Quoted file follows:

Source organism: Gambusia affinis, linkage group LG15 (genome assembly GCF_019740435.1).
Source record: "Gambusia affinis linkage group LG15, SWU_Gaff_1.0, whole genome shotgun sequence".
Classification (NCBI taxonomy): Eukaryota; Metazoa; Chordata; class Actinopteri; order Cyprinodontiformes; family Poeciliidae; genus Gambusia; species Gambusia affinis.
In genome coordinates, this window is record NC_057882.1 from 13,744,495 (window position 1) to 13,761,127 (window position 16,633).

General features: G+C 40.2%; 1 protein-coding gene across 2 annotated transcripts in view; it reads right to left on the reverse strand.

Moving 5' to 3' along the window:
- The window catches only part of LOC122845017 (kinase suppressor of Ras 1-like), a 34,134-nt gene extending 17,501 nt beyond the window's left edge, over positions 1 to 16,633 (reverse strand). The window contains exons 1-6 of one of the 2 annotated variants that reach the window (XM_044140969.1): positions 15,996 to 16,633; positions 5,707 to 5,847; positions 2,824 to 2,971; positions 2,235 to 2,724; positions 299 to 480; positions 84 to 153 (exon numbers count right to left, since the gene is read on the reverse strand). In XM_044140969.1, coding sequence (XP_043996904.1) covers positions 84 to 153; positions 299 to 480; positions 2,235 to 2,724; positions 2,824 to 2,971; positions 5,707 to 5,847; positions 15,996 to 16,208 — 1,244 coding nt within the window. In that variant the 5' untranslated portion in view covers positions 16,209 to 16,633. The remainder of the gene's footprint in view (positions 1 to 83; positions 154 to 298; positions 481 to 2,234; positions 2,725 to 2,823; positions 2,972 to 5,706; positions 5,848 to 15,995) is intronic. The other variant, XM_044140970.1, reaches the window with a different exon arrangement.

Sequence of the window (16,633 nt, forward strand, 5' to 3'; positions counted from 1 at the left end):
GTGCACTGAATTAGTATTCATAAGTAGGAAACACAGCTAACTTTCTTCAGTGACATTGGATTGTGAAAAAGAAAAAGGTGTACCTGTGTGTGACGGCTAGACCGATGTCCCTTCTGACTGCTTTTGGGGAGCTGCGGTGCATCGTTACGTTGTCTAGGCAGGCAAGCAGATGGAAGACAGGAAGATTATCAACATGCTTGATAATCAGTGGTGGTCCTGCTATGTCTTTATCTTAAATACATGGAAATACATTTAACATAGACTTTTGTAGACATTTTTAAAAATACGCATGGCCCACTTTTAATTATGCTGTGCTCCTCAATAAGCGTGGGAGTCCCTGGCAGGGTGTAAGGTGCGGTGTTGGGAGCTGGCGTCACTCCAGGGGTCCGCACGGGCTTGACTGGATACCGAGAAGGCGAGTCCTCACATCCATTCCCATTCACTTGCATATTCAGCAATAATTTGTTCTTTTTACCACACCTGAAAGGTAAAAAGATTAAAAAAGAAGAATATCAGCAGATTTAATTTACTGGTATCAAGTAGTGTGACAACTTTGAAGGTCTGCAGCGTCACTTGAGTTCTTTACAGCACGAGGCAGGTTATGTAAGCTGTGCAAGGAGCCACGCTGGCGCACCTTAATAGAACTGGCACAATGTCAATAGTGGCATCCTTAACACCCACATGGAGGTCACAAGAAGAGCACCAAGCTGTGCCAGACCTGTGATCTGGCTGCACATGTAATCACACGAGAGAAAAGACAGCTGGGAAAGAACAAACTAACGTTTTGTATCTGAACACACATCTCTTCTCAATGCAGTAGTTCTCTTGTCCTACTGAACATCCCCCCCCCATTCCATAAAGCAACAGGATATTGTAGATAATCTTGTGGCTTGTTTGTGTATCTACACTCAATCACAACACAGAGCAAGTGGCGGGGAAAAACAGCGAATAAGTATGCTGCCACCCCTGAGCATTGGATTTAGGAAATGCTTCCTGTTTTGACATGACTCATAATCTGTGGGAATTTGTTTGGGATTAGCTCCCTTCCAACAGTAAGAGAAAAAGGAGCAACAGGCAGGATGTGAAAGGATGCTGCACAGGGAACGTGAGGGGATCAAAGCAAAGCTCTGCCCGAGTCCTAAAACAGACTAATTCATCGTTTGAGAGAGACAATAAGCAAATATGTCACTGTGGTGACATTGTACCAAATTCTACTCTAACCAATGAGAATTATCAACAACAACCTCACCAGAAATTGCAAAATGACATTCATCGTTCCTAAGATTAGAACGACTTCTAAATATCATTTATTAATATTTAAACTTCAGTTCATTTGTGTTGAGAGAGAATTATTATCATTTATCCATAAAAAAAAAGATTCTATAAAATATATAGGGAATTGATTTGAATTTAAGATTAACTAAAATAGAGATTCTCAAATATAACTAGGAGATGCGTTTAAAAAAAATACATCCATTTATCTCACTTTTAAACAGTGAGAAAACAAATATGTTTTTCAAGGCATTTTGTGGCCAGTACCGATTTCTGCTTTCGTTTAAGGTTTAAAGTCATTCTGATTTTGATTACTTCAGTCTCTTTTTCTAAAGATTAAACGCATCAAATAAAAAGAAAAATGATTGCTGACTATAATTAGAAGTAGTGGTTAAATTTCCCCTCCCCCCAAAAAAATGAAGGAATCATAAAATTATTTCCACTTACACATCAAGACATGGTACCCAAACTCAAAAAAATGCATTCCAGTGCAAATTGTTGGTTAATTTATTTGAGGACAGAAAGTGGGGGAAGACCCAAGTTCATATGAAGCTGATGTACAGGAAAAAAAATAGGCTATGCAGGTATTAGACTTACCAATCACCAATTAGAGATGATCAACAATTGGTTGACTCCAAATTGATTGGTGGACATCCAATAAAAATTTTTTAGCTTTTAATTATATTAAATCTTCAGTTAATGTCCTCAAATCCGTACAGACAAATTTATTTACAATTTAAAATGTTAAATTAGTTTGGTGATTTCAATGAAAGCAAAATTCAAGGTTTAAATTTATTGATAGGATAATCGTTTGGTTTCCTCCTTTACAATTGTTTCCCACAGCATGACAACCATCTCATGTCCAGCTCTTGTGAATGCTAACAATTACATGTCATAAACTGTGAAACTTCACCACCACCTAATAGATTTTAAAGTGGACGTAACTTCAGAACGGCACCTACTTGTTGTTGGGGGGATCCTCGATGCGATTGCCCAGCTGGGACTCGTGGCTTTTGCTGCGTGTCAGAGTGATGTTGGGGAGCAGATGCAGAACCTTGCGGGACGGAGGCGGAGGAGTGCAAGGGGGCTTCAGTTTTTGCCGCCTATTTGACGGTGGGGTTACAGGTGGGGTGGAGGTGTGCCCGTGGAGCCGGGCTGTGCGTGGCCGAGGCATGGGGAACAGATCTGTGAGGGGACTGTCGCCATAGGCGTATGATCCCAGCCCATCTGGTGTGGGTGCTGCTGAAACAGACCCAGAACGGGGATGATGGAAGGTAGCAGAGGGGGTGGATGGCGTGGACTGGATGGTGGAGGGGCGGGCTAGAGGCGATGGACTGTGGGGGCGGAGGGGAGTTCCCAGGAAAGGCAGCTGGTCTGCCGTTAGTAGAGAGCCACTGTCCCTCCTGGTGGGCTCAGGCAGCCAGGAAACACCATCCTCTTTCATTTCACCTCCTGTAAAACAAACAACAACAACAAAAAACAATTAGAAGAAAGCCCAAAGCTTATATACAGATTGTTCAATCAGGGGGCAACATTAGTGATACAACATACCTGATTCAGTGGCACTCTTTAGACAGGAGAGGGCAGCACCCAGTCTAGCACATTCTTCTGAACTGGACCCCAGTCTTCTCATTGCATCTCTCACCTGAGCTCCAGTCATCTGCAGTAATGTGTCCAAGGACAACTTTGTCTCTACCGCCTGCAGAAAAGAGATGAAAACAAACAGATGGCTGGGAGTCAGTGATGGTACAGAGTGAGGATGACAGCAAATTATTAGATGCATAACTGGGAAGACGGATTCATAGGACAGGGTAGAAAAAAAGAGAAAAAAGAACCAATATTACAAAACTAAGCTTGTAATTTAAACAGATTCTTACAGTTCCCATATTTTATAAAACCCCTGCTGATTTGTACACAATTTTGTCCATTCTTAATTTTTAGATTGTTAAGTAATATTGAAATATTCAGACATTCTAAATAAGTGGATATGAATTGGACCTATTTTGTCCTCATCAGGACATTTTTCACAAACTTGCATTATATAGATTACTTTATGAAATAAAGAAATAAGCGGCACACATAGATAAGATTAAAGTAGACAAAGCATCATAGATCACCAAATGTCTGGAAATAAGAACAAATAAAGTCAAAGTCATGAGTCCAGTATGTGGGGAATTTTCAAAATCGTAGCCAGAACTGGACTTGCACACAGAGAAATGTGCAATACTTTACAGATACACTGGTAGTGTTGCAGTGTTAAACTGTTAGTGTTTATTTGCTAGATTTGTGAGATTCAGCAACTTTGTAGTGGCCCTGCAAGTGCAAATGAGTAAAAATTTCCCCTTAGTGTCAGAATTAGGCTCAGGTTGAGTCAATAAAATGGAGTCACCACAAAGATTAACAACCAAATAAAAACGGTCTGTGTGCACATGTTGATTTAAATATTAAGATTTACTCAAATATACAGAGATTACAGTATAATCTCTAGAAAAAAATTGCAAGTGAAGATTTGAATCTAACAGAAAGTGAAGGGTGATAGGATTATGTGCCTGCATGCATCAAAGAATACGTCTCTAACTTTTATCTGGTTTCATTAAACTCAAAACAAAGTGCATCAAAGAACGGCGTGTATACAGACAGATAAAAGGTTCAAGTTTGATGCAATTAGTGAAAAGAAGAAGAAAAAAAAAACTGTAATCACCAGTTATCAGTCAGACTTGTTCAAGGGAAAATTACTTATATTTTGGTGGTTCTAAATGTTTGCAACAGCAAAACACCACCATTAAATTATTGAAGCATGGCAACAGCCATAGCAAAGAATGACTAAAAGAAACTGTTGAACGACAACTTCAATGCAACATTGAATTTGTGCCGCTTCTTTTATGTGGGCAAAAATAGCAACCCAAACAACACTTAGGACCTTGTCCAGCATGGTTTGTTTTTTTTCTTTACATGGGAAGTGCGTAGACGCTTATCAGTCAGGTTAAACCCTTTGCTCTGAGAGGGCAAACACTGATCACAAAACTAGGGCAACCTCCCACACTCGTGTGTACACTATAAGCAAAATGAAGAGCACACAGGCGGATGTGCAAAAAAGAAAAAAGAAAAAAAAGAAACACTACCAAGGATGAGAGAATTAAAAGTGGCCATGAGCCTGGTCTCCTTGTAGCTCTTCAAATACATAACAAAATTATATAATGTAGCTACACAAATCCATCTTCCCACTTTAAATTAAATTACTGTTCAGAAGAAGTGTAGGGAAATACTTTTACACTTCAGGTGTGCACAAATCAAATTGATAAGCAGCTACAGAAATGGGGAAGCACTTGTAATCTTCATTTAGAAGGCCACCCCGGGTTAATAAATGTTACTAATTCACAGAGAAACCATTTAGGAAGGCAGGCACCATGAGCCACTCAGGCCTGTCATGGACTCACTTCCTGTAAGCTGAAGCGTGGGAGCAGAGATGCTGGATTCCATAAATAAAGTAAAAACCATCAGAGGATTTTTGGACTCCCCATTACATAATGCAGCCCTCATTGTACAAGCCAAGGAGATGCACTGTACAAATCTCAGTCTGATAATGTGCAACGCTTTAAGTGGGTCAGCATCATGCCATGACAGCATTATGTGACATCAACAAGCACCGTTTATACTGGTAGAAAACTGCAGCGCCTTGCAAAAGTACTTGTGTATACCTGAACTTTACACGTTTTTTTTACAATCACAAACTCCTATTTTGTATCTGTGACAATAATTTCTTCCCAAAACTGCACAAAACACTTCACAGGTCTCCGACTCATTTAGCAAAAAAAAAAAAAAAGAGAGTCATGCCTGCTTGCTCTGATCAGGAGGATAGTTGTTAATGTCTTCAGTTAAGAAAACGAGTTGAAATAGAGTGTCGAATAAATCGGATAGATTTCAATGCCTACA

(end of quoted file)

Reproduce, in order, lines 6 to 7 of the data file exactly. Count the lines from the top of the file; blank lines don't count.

Moving 5' to 3' along the window:
- The window catches only part of LOC122845017 (kinase suppressor of Ras 1-like), a 34,134-nt gene extending 17,501 nt beyond the window's left edge, over positions 1 to 16,633 (reverse strand). The window contains exons 1-6 of one of the 2 annotated variants that reach the window (XM_044140969.1): positions 15,996 to 16,633; positions 5,707 to 5,847; positions 2,824 to 2,971; positions 2,235 to 2,724; positions 299 to 480; positions 84 to 153 (exon numbers count right to left, since the gene is read on the reverse strand). In XM_044140969.1, coding sequence (XP_043996904.1) covers positions 84 to 153; positions 299 to 480; positions 2,235 to 2,724; positions 2,824 to 2,971; positions 5,707 to 5,847; positions 15,996 to 16,208 — 1,244 coding nt within the window. In that variant the 5' untranslated portion in view covers positions 16,209 to 16,633. The remainder of the gene's footprint in view (positions 1 to 83; positions 154 to 298; positions 481 to 2,234; positions 2,725 to 2,823; positions 2,972 to 5,706; positions 5,848 to 15,995) is intronic. The other variant, XM_044140970.1, reaches the window with a different exon arrangement.